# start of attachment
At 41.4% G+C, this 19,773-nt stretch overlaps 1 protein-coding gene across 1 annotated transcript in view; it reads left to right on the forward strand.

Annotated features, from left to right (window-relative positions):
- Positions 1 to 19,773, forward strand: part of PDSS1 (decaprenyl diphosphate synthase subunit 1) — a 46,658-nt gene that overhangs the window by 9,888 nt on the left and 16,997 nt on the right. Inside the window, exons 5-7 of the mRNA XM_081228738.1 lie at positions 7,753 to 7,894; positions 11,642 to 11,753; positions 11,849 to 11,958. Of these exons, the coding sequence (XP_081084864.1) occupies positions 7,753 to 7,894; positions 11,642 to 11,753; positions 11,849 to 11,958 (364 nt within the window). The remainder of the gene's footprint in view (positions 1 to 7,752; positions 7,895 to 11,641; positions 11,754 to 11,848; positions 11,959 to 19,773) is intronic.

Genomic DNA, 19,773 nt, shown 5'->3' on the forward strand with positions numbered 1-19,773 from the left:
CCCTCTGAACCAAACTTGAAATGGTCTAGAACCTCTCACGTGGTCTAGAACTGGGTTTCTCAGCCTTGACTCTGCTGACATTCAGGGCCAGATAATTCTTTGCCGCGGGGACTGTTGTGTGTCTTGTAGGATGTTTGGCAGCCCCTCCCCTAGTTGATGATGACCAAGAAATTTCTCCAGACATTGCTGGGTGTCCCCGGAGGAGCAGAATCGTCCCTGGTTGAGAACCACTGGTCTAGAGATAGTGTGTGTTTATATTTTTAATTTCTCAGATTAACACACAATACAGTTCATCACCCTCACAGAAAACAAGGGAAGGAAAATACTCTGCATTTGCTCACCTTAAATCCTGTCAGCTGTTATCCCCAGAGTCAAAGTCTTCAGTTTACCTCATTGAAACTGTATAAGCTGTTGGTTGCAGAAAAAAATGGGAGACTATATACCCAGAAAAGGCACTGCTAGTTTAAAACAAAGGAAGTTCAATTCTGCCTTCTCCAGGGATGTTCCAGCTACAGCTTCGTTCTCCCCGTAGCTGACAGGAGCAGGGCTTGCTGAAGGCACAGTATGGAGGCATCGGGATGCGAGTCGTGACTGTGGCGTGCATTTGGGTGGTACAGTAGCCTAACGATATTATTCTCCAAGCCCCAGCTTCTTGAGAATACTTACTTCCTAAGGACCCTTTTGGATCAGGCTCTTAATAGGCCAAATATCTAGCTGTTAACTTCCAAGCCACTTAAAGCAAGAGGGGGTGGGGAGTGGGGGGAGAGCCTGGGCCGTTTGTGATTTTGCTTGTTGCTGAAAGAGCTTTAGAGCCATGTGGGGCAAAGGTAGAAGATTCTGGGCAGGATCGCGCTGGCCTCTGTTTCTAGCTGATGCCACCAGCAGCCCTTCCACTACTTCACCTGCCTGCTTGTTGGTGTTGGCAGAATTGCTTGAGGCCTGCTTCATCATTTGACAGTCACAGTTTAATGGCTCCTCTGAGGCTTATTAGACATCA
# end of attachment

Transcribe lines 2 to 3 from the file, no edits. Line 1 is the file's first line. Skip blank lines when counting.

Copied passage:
Annotated features, from left to right (window-relative positions):
- Positions 1 to 19,773, forward strand: part of PDSS1 (decaprenyl diphosphate synthase subunit 1) — a 46,658-nt gene that overhangs the window by 9,888 nt on the left and 16,997 nt on the right. Inside the window, exons 5-7 of the mRNA XM_081228738.1 lie at positions 7,753 to 7,894; positions 11,642 to 11,753; positions 11,849 to 11,958. Of these exons, the coding sequence (XP_081084864.1) occupies positions 7,753 to 7,894; positions 11,642 to 11,753; positions 11,849 to 11,958 (364 nt within the window). The remainder of the gene's footprint in view (positions 1 to 7,752; positions 7,895 to 11,641; positions 11,754 to 11,848; positions 11,959 to 19,773) is intronic.